Race & Yesterday

A vigorous debate took place this morning among the cable news
squawkers about whether the results of yesterday’s election signal a sea-change in America’s attitudes toward race. Tucker Carlson claimed on MSNBC that it was "insulting" to suggest that America passed a moral test by voting for Obama, it being implied, he thought, that we would have failed that test if McCain had won.

Tucker’s logic is flawed. If America had voted for McCain, it may not have been because of Obama’s race, but it would have been hard to know. What we know with certainty this morning is that Obama’s race did not stand in the way and in that sense America did pass an important moral test. Racism is the besetting sin of American history. Perversely enshrined in our founding documents, it bedeviiied the early progress of the nation and brought about a bloody civil war, which spawned a legacy of hate that reached its climax just forty years ago. One could argue that Obama was the wrong choice for any number of reasons. But in making that choice Americans revealed themselves to be a people who have come to terms with their distinctly original sin and made possible a new moment of reconciliation.

Comments are automatically closed two weeks after an article's initial publication. See our comments policy for more.
10 years 2 months ago
Matt, We do not know what was in the hearts of the voters. The speculation from exit polls and other flawed information only leads to an uninformed analysis. The question of racism is inexplicable. It cuts both ways. Do we vote for competence and skill or the sense of affirmation for the historically challenged? It is too easy to suggest that we know why people made thier decisions. Mike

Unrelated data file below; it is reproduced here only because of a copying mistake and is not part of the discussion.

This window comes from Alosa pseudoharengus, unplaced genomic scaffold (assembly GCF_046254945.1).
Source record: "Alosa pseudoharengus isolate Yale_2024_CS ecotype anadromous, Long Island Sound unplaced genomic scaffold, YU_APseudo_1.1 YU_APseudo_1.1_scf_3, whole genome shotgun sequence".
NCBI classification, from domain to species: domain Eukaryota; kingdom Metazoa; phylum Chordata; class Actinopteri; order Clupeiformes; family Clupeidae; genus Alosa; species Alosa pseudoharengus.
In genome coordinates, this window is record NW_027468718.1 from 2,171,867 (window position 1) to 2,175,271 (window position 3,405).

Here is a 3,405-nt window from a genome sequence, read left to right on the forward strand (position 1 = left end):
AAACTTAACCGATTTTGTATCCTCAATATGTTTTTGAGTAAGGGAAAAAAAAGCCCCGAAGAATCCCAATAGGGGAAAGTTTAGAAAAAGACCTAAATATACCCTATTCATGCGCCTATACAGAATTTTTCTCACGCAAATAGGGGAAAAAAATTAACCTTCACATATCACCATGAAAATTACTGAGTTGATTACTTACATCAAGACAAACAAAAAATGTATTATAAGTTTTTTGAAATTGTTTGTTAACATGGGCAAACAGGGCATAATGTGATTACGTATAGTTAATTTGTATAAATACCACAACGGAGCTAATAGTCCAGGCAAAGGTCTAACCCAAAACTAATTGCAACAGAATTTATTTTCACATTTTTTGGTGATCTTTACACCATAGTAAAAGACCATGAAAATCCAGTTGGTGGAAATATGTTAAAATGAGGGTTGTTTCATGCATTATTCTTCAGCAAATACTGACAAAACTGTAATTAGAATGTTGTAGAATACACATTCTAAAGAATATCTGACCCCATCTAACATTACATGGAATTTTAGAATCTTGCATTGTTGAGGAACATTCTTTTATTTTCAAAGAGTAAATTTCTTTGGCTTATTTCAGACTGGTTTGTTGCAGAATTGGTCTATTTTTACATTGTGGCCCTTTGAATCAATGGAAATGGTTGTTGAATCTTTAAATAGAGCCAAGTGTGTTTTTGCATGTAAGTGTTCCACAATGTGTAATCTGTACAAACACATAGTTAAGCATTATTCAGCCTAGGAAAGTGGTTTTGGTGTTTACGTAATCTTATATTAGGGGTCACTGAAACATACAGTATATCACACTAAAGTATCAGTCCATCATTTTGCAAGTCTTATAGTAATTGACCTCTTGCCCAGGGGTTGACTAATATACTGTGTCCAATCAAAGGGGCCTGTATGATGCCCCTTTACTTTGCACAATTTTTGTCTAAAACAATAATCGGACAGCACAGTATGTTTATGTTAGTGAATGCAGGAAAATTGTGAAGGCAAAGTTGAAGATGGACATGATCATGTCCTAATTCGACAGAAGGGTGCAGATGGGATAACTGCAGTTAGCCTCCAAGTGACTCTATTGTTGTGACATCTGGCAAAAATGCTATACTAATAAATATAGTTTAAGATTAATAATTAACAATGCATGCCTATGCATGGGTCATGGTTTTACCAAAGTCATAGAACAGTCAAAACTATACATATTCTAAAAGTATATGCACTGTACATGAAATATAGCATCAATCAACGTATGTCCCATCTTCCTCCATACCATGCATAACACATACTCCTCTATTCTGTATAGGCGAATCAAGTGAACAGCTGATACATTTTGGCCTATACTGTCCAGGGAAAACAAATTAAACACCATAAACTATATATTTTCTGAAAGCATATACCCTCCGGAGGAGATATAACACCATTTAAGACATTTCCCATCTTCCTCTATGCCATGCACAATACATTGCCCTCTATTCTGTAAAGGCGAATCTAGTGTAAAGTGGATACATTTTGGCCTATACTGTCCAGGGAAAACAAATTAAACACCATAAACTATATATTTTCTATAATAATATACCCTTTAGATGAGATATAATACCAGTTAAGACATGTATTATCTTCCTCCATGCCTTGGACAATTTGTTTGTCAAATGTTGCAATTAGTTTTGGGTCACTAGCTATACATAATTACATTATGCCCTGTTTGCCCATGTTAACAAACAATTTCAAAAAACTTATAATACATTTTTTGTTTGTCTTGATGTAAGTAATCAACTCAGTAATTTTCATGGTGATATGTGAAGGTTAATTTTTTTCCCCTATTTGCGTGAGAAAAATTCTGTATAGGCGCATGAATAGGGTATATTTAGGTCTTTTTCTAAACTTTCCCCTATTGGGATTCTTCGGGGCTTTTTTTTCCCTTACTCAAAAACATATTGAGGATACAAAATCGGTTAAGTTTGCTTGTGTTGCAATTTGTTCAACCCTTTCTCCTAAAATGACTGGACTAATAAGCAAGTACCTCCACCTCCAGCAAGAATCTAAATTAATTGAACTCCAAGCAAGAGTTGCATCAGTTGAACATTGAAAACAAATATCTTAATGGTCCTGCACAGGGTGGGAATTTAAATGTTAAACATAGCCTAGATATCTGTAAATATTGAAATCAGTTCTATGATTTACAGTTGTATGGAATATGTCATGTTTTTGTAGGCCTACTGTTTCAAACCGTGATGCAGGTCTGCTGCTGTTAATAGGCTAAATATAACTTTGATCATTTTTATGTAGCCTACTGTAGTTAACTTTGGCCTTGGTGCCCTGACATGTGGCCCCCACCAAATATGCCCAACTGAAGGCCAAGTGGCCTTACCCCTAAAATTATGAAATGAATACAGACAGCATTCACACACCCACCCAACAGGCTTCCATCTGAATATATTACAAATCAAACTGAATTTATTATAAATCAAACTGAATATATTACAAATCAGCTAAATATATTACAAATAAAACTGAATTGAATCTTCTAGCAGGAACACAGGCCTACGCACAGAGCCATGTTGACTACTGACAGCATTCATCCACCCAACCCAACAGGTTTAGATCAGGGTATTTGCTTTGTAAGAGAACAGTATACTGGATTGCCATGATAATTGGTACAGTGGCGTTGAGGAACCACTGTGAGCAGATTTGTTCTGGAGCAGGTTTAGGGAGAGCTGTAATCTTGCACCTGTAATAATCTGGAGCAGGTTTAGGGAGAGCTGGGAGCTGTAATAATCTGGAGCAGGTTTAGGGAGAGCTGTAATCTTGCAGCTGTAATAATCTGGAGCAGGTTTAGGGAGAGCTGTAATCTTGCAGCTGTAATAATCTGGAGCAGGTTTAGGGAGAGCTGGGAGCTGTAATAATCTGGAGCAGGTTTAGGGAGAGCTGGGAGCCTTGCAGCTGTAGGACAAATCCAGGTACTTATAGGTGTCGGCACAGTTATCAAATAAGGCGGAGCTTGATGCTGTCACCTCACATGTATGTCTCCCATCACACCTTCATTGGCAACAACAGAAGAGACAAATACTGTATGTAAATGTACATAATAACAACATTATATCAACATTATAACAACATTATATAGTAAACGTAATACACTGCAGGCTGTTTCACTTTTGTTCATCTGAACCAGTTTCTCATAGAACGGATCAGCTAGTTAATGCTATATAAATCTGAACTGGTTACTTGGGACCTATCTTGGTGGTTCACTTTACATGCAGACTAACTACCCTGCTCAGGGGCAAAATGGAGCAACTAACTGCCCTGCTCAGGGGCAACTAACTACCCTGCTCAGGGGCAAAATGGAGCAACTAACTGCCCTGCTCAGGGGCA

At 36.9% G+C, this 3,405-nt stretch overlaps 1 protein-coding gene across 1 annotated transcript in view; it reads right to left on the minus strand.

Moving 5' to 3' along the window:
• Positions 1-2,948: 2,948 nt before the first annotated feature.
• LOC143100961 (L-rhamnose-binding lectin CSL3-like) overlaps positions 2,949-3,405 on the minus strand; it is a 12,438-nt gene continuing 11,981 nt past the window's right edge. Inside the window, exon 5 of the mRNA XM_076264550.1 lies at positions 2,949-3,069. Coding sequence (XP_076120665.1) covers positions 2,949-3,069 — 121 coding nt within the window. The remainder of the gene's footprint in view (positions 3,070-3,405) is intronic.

10 years 2 months ago
It strikes me that by continuing to employ Tucker Carlson, MSNBC is insulting the intelligence of the American electorate.

Advertisement
Advertisement

The latest from america

Native American protestors hold hands with parishioner Nathanial Hall, right, during a group prayer outside the Catholic Diocese of Covington on Jan. 22, 2019, in Covington, Ky. (AP Photo/John Minchillo)
The furor over a chance meeting between Catholic high school students and Native American protesters underscores the need to listen and learn from indigenous voices.
Marlene LangJanuary 23, 2019
The staggering parliamentary defeat for Prime Minister Theresa May, seen here leaving 10 Downing Street on Jan. 23, pushed the country even further from safe dry land. (AP Photo/Alastair Grant)
After the stunning defeat of Theresa May's exit deal, Scotland is looking anew at independence, and the U.K. government fears economic disaster.
David StewartJanuary 23, 2019
Michael Osborne, a film director, documents the damage from a mud slide next to his home in Los Angeles on Jan. 18, after three days of heavy rain. (AP Photo/Damian Dovarganes)
The conceit of California-as-disaster-movie is ridiculous. But maybe watching our fires and mudslides helps other states consider both their own fragility and their underlying strength.
Jim McDermottJanuary 23, 2019
A commitment to religious liberty demands that effort be devoted to resolving, rather than exacerbating, any real or apparent tension between religious obligation and civil duty.
The EditorsJanuary 23, 2019